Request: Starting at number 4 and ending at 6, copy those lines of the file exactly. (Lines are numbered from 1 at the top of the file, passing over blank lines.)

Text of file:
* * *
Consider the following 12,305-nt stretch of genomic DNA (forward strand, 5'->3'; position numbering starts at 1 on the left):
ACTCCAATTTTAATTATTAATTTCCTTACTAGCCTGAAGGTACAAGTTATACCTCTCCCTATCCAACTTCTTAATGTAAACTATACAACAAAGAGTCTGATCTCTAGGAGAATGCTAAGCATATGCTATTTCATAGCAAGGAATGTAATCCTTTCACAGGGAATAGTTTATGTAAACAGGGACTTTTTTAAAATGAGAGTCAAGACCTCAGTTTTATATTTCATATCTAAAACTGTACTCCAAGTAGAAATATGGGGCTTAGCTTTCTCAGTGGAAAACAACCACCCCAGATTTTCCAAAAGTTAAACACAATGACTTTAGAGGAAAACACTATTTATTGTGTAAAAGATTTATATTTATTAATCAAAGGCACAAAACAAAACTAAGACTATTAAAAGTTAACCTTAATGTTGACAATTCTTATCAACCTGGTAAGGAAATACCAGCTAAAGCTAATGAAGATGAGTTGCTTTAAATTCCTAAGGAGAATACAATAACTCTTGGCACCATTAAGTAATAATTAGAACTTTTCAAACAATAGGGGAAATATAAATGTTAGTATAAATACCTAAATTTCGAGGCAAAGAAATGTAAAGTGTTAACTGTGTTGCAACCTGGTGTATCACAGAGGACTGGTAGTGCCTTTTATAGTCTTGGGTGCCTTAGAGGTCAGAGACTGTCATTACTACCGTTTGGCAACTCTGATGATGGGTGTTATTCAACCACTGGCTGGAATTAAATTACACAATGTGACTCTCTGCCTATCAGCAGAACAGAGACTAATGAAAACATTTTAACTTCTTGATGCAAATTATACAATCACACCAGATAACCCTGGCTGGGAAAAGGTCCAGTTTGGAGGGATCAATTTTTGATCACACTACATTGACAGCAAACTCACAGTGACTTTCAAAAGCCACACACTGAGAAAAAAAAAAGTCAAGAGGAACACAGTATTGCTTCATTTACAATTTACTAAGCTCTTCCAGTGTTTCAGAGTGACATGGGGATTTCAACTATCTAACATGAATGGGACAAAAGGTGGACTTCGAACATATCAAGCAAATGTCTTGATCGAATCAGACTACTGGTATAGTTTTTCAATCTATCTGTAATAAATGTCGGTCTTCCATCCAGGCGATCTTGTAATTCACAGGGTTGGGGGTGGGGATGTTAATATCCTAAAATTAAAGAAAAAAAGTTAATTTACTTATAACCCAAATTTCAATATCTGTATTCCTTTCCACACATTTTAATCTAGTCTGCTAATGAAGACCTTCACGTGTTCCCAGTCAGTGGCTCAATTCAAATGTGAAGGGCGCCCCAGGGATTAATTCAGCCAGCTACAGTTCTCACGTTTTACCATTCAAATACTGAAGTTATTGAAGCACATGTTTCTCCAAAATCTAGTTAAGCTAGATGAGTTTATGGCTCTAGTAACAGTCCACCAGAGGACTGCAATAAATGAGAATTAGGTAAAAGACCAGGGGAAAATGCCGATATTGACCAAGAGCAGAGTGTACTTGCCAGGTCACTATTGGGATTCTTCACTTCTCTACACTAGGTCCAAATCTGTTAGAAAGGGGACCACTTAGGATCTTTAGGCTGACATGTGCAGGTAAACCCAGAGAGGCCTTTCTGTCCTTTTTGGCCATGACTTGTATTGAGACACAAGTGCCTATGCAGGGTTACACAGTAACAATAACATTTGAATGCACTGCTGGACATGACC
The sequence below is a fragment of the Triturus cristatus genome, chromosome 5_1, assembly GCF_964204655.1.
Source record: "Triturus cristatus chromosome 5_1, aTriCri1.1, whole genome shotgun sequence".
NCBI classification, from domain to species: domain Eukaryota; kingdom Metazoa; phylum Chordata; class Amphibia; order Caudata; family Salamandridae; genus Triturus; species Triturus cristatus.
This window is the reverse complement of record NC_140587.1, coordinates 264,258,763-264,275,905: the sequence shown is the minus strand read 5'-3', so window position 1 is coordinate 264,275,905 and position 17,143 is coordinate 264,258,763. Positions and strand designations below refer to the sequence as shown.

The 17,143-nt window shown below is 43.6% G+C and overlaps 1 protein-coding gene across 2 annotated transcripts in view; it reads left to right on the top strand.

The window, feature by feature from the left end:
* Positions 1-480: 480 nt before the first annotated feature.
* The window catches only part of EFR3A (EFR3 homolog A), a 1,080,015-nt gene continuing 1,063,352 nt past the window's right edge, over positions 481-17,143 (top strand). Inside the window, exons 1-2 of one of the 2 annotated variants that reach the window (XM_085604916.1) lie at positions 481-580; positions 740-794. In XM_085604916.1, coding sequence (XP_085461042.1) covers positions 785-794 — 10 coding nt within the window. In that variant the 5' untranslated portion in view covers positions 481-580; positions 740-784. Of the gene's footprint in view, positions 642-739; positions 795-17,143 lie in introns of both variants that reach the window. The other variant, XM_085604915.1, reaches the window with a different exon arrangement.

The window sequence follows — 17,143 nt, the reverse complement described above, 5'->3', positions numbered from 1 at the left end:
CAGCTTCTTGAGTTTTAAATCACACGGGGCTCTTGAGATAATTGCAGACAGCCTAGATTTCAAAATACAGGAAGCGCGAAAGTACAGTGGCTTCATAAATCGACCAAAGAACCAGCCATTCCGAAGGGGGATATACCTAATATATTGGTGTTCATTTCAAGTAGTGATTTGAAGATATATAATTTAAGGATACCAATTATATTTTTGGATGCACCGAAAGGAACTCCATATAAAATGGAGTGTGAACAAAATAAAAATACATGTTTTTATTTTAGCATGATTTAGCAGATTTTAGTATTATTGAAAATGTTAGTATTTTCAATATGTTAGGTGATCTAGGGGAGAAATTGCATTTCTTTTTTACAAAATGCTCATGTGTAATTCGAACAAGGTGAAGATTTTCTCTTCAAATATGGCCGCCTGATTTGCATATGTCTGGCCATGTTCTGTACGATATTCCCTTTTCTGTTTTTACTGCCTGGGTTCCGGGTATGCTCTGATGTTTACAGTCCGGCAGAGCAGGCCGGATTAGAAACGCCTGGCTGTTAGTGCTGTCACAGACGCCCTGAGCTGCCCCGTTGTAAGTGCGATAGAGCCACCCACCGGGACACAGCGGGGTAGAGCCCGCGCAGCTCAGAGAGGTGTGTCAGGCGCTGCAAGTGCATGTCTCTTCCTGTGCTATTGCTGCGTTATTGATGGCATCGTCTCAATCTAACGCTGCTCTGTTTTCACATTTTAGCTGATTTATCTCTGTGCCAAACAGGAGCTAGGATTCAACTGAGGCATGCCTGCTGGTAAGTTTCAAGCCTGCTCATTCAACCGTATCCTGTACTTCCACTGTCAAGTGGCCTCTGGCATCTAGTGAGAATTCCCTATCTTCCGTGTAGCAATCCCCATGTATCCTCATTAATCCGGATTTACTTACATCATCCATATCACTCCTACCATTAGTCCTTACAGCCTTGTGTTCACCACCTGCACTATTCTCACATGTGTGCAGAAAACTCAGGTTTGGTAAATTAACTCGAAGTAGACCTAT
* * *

Source record: "Triturus cristatus chromosome 5_1, aTriCri1.1, whole genome shotgun sequence".
NCBI classification, from domain to species: domain Eukaryota; kingdom Metazoa; phylum Chordata; class Amphibia; order Caudata; family Salamandridae; genus Triturus; species Triturus cristatus.
This window is the reverse complement of record NC_140587.1, coordinates 264,258,763-264,275,905: the sequence shown is the minus strand read 5'-3', so window position 1 is coordinate 264,275,905 and position 17,143 is coordinate 264,258,763. Positions and strand designations below refer to the sequence as shown.